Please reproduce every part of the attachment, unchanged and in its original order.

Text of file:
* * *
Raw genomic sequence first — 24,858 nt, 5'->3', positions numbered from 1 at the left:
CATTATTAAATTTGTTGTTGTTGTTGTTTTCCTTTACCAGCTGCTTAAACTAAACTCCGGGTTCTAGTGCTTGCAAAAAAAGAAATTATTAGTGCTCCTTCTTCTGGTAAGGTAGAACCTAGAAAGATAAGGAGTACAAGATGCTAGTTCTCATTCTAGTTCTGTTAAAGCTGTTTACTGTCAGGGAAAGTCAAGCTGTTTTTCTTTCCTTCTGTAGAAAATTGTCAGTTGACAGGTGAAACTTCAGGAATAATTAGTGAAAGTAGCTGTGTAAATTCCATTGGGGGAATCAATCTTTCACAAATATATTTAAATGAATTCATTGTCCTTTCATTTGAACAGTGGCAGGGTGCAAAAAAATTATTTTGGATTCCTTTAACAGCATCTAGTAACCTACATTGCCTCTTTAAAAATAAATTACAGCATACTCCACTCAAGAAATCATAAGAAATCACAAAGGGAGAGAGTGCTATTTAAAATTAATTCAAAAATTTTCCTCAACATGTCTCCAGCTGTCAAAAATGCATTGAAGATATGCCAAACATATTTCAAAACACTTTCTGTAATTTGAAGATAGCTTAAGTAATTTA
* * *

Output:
Raw genomic sequence first — 24,858 nt, 5'->3', positions numbered from 1 at the left:
CATTATTAAATTTGTTGTTGTTGTTGTTTTCCTTTACCAGCTGCTTAAACTAAACTCCGGGTTCTAGTGCTTGCAAAAAAAGAAATTATTAGTGCTCCTTCTTCTGGTAAGGTAGAACCTAGAAAGATAAGGAGTACAAGATGCTAGTTCTCATTCTAGTTCTGTTAAAGCTGTTTACTGTCAGGGAAAGTCAAGCTGTTTTTCTTTCCTTCTGTAGAAAATTGTCAGTTGACAGGTGAAACTTCAGGAATAATTAGTGAAAGTAGCTGTGTAAATTCCATTGGGGGAATCAATCTTTCACAAATATATTTAAATGAATTCATTGTCCTTTCATTTGAACAGTGGCAGGGTGCAAAAAAATTATTTTGGATTCCTTTAACAGCATCTAGTAACCTACATTGCCTCTTTAAAAATAAATTACAGCATACTCCACTCAAGAAATCATAAGAAATCACAAAGGGAGAGAGTGCTATTTAAAATTAATTCAAAAATTTTCCTCAACATGTCTCCAGCTGTCAAAAATGCATTGAAGATATGCCAAACATATTTCAAAACACTTTCTGTAATTTGAAGATAGCTTAAGTAATTTA